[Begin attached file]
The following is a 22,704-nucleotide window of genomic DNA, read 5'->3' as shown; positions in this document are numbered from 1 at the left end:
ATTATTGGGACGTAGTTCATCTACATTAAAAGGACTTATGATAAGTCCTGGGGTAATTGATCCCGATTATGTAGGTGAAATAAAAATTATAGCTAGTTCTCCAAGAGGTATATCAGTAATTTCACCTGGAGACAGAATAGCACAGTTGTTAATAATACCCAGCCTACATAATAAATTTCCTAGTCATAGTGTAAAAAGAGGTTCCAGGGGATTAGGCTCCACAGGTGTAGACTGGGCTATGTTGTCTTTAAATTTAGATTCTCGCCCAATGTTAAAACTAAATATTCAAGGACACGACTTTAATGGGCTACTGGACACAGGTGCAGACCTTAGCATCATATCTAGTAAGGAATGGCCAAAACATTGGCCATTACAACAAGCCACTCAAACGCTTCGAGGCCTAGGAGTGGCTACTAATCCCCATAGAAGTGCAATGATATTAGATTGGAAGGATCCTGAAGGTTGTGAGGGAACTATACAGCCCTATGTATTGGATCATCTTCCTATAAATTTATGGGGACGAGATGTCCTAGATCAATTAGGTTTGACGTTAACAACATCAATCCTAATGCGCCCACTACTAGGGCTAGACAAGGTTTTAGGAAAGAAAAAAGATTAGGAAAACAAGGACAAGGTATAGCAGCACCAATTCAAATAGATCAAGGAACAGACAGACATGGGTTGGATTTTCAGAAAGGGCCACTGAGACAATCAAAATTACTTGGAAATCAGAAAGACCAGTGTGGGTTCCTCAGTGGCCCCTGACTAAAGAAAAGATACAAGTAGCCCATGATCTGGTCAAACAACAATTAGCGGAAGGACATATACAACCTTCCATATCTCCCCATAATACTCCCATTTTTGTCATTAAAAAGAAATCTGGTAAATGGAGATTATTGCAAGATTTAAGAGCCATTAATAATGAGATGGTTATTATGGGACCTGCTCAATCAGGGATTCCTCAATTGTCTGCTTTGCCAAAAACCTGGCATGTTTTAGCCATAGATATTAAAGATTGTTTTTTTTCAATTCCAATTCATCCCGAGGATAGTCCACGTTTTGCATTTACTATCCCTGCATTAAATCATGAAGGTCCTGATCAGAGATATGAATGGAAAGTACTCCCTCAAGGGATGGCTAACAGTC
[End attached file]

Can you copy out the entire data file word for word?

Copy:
The following is a 22,704-nucleotide window of genomic DNA, read 5'->3' as shown; positions in this document are numbered from 1 at the left end:
ATTATTGGGACGTAGTTCATCTACATTAAAAGGACTTATGATAAGTCCTGGGGTAATTGATCCCGATTATGTAGGTGAAATAAAAATTATAGCTAGTTCTCCAAGAGGTATATCAGTAATTTCACCTGGAGACAGAATAGCACAGTTGTTAATAATACCCAGCCTACATAATAAATTTCCTAGTCATAGTGTAAAAAGAGGTTCCAGGGGATTAGGCTCCACAGGTGTAGACTGGGCTATGTTGTCTTTAAATTTAGATTCTCGCCCAATGTTAAAACTAAATATTCAAGGACACGACTTTAATGGGCTACTGGACACAGGTGCAGACCTTAGCATCATATCTAGTAAGGAATGGCCAAAACATTGGCCATTACAACAAGCCACTCAAACGCTTCGAGGCCTAGGAGTGGCTACTAATCCCCATAGAAGTGCAATGATATTAGATTGGAAGGATCCTGAAGGTTGTGAGGGAACTATACAGCCCTATGTATTGGATCATCTTCCTATAAATTTATGGGGACGAGATGTCCTAGATCAATTAGGTTTGACGTTAACAACATCAATCCTAATGCGCCCACTACTAGGGCTAGACAAGGTTTTAGGAAAGAAAAAAGATTAGGAAAACAAGGACAAGGTATAGCAGCACCAATTCAAATAGATCAAGGAACAGACAGACATGGGTTGGATTTTCAGAAAGGGCCACTGAGACAATCAAAATTACTTGGAAATCAGAAAGACCAGTGTGGGTTCCTCAGTGGCCCCTGACTAAAGAAAAGATACAAGTAGCCCATGATCTGGTCAAACAACAATTAGCGGAAGGACATATACAACCTTCCATATCTCCCCATAATACTCCCATTTTTGTCATTAAAAAGAAATCTGGTAAATGGAGATTATTGCAAGATTTAAGAGCCATTAATAATGAGATGGTTATTATGGGACCTGCTCAATCAGGGATTCCTCAATTGTCTGCTTTGCCAAAAACCTGGCATGTTTTAGCCATAGATATTAAAGATTGTTTTTTTTCAATTCCAATTCATCCCGAGGATAGTCCACGTTTTGCATTTACTATCCCTGCATTAAATCATGAAGGTCCTGATCAGAGATATGAATGGAAAGTACTCCCTCAAGGGATGGCTAACAGTC